• A Medical Kit – unless you’re going to a really remote town, the likelihood that there will be a 7/11 on the corner of your street is high. There’s no point carrying ‘what if’s’, just buy as you need, most probably for a fraction of the cost of Boots too!
  • Anti-diarrhoea tablets, rehydration salts, painkillers, throat lozenges -ditto my reasoning for aborting the medical kit.
  • A Microfibre Towel – These towels do nothing but transfer moisture around your body. Use a cotton sarong instead, its thinner so dries quicker, and takes up less space in your bag. Or buy a Lightload towel – these are actually really great, will fold up a lot smaller than microfibre towels and last a good few months of using everyday before they go holey moley! 51Iy8YqvqFL._AC_UL115_
  • Jungle Formula Bug Repellent – in the past I would always reach for the DEET, the higher the concentration, the better, right? Wrong. Consider the fact that DEET can melt plastic just on contact and the Environmental Protection Agency say you should wash it off as soon as you return indoors – think about what such harsh chemicals are doing to your skin and being absorbed into your body. That’s not to say you shouldn’t use bug spray – Malaria and Dengue Fever are far from to be desired. Try this fab home-made bug spray from WellnessMama made of nourishing essential oils, it’s simple, cheap and smells delish too!
  • Anti-malaria tablets (also used to treat malaria)- There are lots of different brands of tablets, but all come with a host of unpleasant side effects including nausea, diarrhoea, indigestion, depression, may make skin more sensitive to sunlight, stomach pain, dizziness, headaches, coughing and vivid dreams. The most popular brands being Malerone, Doxycycline and Lariam, none of which are safe to take during pregnancy – which to me says something about the toxicity of the tablets. Taking them long term will do more harm than good. Did you know: The female Anopheles mosquito is the only mosquito that transmits malaria, she primarily bites between the hours of 9pm and 5am.
  • Mosquito Net – anywhere that you need a mosquito net will already have one if you are sleeping in hostels, hotels and guesthouses.
  • Pegless clothes line – A great idea and it works, but I struggle to find two bars/pegs far enough apart to attach it to. The suckers don’t work once you have wet heavy laundry on the line. Hang wet clothes outside to not encourage mosquitos in your room – they love damp clothes and towels.
  • Sunhat – Hats are great for a little bit of portable shade, however a nuisance to carry. They get squashed and lose their shape in your luggage. Buy a cheap one when you land instead!
  • Pacsafe anti-theft exomesh – I’ve had two of these, they are a great idea in theory, but heavy, bulky and attention drawing in reality. They shout ‘I have lots of valuables in here!’ whilst giving off the impression the you don’t trust the local people and other travellers around your belongs. Leave this behind and just bring some padlocks for your luggage instead!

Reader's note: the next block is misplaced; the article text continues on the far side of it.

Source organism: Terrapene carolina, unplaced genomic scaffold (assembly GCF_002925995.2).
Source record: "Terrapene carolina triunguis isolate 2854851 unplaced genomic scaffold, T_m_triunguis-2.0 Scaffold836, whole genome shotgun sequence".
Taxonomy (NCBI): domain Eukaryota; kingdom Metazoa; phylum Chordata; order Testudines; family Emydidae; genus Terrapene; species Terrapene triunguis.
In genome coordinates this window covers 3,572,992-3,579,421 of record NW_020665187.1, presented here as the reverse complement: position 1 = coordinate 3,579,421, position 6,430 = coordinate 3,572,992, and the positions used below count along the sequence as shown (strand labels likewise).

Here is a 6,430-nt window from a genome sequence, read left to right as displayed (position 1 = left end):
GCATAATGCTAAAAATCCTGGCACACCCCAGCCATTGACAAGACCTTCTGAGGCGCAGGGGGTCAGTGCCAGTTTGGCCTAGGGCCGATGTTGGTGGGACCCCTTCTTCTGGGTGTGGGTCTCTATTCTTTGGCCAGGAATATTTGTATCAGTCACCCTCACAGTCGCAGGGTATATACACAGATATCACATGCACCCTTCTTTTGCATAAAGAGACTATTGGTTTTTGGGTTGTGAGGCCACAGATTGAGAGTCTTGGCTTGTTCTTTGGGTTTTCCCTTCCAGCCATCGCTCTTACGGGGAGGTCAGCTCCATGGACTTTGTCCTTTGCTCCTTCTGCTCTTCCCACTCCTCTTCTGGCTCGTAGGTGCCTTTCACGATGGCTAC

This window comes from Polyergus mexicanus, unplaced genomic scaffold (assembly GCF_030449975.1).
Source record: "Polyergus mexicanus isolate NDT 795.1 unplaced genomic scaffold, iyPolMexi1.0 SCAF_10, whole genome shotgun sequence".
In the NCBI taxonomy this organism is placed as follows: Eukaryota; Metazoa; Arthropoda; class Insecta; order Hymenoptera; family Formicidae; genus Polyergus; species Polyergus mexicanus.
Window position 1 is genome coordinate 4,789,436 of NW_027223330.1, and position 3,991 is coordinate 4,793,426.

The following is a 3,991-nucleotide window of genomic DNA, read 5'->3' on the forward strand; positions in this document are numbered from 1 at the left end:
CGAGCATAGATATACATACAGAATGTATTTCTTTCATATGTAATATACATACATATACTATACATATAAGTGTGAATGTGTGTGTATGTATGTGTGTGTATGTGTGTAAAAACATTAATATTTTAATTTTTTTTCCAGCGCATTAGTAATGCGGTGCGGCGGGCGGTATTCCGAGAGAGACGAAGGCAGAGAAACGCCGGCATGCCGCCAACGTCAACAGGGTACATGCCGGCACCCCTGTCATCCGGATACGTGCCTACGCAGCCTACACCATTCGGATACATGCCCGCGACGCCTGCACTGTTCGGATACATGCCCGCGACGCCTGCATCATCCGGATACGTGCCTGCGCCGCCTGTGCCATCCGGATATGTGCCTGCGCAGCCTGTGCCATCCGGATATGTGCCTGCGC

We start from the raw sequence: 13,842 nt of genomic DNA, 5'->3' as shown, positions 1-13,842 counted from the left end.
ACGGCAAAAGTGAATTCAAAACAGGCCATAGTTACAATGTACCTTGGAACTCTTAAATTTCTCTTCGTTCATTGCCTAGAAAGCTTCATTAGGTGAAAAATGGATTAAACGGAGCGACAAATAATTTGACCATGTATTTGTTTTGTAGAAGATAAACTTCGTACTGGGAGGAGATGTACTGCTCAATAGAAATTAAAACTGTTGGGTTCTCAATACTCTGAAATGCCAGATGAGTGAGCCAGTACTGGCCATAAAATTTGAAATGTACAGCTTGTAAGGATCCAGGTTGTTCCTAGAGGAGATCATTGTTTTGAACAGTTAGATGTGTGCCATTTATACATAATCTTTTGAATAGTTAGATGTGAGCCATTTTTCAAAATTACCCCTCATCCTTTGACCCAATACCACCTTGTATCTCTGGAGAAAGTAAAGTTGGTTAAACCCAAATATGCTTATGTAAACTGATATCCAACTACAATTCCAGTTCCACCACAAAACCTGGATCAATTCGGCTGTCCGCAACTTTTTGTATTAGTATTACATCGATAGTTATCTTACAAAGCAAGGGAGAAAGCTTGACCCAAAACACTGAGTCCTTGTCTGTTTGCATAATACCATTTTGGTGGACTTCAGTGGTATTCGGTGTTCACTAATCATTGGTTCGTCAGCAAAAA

• The nice purse/wallet you use at home with all of your cards in – for obvious reasons, if it gets lost or stolen you will lose everything. I usually take two purses that I don’t mind losing. You will be taking chunks of cash out at a time so leave the majority of it in your hostel locker in one purse and take the other with a little bit of cash out with you.
  • Expensive and heavy DSLR camera and kit – a lot of people do take really nice and pricey camera gear backpacking, and most wont regret it. However, my personal reasoning for opting for a point and shoot over professional kit is A: it’s really fricken heavy. My first trip to Asia I packed a Canon 7d camera, 24-70mm, 10-20mm and 70-300mm lenses, all with hoods and a flashgun. Being valuable, they were always carried in my hand luggage/day pack alongside my GoProHero3, countless attachments and pole, Fujifilm Instax camera, hard drive, kindle and phone. You can imagine the weight and bulkiness of that on top of my main baggage as I rocked the front-pack-back-pack look. Serious backache! B: the value of everything inside that one bag was tremendous, and if the whole thing got snatched it would be a sure fire way to ruin one’s trip. C: I was shooting in RAW at the beginning, which meant I needed a huge storage device to save all my images and software to process them – which I didn’t have as I did not take my laptop, which led to an entire memory card becoming corrupt from an internet cafe computer virus – I lost hundreds of images. D: I didn’t know which lenses I would want to use so would either take all of nothing. I also worried that they’d get sand/water in if I took them to the beach or pool or I’d lose/get them stolen if I took them out at night. And finally, I found myself missing the moment because I was worrying about taking pictures too much.
  • Travel guide book – these are heavy, bulky, often outdated and a lot of hostels, hotels and even bars and restaurants have their own copies (I suspect they have been ditched by fellow travellers). I also found that some hostels recommended by Lonely Planet stopped putting any effort into their establishment as they’ve already earned their ‘seal of approval’.

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